Putting it Into Practice
Access Patency Initiative
Integrating Vasc-Alert into your Center’s Clinical Operations
Over the years, we have worked with many centers and have developed a wealth of best practices for vascular access surveillance programs. Based on our experience, we have prepared a roadmap that should help you obtain the maximum benefits for you and your patients. This roadmap presents some concepts that support a QIP program called the Access Patency Initiative or API.
When you choose to use Vasc-Alert to improve quality of care, it is important to make sure the basics are being accomplished, since it is impossible to ‘run before you can walk’. At minimum, your center needs to have the following in place:
Report review – A clinical staff person, usually termed the vascular access coordinator (VAC), who has received training must review the reports and act at investigate those patients who a) have been on alert for a good period of time, b) have high pressures for 2 or more weeks, or c) show steep increases in the pressures indicating possible rapid growth.
Frequency of report review – We recommend that the Vasc-Alert reports be reviewed each week for the first 6 – 9 months of use. This frequency can be extended to every 2 weeks once the backlog of initial patients has been decreased so that only developing access issues are present.
Referrals being made – Those patients who show evidence of issues and are deemed to be ‘at-risk’, need to be referred for a fistulagram. The use of the Referral Module that is available on-line at Vasc-Alert.com should be considered as a tracking tool.
Integration of Vasc-Alert into Routine Clinical Operations
In addition to having the designated VAC review the weekly reports for changes, we strongly suggest that the report of any patient who is ‘on alert’ be placed in a patient’s chart so that the patient’s nephrologist can review it when doing weekly rounds. We also suggest printing a full set of alert reports along with the monthly management reports to review during the monthly patient care conferences. These two adjustments to your regular routine will assure that the reports are being reviewed. It will also provide the doctors with a better sense of the status of their patients’ accesses.
Another feature of Vasc-Alert is the ability to review reports on-line. This enables authorized clinical and medical staff to pull up any patient’s record from any computer with secure Internet access to view the latest results. Nephrologists, interventionalists, surgeons or any authorized staff member can use this feature to review the latest results, see how successful a procedure was or how well a new fistula is maturing. We suggest that you show the on-line function to each physician with patients in your center when you have the opportunity to see if they might be interested in having their own login information.
Quality Improvement Initiatives
The fundamental goals that we all want to see with the use of Vasc-Alert are early identification of problems, proactive/non-emergent referrals for intervention, reduction in thrombectomies and improved quality of vascular access management and care in your patient population. To this end, we have created a set of management reports that are released monthly that provide you with some feedback on progress each month and over a six-month time period. For example, you should see a decrease in the percentage of patients on alert as detailed in the ‘On-Alert Percentage Report’. Some of our long-term users have an ‘on-alert’ percentage as low as 5% to 10%, which means that they are catching stenosis early and proactively referring for intervention.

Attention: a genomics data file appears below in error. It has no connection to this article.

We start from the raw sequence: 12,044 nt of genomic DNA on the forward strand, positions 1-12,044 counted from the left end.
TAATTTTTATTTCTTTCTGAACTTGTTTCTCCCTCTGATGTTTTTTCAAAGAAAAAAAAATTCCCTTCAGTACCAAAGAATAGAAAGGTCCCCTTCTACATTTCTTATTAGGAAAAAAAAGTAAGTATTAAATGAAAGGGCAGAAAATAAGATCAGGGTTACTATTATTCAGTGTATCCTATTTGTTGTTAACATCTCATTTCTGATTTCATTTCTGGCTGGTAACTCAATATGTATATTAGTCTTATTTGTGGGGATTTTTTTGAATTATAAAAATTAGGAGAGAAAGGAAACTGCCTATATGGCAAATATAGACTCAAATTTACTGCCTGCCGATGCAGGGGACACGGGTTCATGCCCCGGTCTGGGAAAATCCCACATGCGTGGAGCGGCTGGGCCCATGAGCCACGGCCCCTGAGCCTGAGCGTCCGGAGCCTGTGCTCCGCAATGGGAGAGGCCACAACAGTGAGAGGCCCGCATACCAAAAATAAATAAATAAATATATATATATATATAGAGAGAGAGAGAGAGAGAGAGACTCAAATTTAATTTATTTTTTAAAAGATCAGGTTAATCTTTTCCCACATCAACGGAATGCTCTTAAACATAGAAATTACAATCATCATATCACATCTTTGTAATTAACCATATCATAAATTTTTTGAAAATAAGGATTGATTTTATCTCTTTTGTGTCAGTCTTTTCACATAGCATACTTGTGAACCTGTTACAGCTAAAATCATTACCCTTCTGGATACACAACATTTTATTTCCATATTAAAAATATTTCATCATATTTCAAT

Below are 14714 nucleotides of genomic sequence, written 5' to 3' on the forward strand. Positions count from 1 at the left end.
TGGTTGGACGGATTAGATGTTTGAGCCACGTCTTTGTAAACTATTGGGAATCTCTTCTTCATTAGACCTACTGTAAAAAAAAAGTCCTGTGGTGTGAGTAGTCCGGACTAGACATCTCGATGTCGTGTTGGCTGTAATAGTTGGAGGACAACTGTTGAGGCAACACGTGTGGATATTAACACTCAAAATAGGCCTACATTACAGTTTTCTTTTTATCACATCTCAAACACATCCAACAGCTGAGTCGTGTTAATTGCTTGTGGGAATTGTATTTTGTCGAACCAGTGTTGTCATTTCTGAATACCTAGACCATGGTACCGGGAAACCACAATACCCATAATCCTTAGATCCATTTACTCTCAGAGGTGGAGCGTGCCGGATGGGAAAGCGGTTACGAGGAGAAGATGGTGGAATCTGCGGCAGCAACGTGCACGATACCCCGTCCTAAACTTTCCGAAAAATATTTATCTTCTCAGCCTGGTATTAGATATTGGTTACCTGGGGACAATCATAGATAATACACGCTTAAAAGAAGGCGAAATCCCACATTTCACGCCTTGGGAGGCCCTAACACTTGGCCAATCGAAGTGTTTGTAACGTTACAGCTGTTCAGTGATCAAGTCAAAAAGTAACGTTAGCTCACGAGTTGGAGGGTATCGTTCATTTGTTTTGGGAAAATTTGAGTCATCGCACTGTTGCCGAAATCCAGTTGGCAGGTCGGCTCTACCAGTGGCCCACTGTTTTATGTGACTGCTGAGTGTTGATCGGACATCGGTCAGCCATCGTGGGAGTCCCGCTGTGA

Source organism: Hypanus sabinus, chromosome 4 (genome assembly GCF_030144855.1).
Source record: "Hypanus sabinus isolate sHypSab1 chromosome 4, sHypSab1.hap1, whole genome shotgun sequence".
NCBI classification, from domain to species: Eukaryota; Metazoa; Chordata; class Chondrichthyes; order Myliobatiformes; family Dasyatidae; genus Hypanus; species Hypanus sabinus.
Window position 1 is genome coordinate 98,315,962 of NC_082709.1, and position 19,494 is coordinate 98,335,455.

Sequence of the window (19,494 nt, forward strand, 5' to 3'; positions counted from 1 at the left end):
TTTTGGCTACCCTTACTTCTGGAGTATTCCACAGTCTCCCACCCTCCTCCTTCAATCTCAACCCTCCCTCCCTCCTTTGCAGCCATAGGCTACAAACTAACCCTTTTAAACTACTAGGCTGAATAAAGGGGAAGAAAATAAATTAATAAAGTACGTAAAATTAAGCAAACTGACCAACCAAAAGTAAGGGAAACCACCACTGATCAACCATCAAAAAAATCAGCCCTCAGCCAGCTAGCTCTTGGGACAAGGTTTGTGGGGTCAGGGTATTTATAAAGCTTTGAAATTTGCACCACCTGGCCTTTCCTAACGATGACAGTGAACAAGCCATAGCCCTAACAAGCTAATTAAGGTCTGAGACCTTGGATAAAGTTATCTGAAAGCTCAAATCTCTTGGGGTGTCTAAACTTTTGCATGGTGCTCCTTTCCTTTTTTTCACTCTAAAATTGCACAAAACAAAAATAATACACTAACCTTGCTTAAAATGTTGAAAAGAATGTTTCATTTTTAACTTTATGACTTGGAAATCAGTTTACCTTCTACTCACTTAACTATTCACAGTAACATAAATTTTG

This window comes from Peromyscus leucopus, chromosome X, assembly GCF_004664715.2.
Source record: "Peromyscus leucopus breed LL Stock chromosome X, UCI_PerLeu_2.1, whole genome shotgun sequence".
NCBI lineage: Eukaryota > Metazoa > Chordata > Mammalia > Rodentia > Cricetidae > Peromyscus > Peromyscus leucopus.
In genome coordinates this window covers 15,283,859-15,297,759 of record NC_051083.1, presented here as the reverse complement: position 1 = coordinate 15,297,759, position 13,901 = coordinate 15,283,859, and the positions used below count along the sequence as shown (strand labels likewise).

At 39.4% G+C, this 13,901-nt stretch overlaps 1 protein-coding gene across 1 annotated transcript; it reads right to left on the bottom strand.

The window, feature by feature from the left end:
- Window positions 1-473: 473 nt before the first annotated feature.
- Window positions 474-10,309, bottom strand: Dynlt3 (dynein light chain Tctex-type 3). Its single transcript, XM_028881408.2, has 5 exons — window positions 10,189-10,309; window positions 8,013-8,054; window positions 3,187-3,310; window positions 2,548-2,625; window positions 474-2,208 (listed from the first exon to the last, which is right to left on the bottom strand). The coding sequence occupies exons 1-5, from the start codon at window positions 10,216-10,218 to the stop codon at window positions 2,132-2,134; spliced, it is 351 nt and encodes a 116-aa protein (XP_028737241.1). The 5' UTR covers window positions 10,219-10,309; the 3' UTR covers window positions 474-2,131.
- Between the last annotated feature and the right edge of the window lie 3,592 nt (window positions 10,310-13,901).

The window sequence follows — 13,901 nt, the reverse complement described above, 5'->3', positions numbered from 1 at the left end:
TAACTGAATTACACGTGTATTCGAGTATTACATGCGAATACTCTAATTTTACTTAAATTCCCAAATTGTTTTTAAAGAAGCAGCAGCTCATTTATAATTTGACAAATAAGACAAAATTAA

Over time, you want to see:
- A decreased thrombosis rate.
- An increase in average blood flow rate by patient and by center.
- A decreased catheter rate.
- An increase in access life due to a decreased number of thrombectomies.
- Improved clearances.
But in order for these benefits to become reality, the data needs to be transmitted weekly for Vasc-Alert reports to be produced, but more importantly, the reports need to be picked up and acted upon. Our reports provide an early warning of pending access site issues and patients need to be referred in a timely fashion, to achieve optimal success with the Vasc-Alert service. We will try to let you know if reports are not being picked up in a timely fashion.
Closing the Loop
Retrieving and acting on Vasc-Alert reports is one aspect of implementing a good vascular access program within your center. Another key element is tracking what has happened to those patients who you have referred for intervention. While intervention centers should send you copies of the intervention reports, in our experience, this often is not the practice. It is important that you contact the organizations that perform access interventions on your patients and make sure that they send you a copy of the intreventionalist’s report on the procedures performed.
Once you start receiving these reports, it is good practice to start some form of access tracking system so you start to accumulate pertinent data on your patients’ accesses. We can provide you with a spreadsheet that can be used as a basic template (you can modify for your needs). This form includes fields for tracking the reason for referral, procedures performed, findings (location of problem, percent occlusion) and any ancillary issues noted by the interventionalist that should be considered the next time the patient is ‘on-alert’.
Done correctly, it can provide many benefits over time and greatly improve your ability to understand what is going on with each of your patients’ accesses.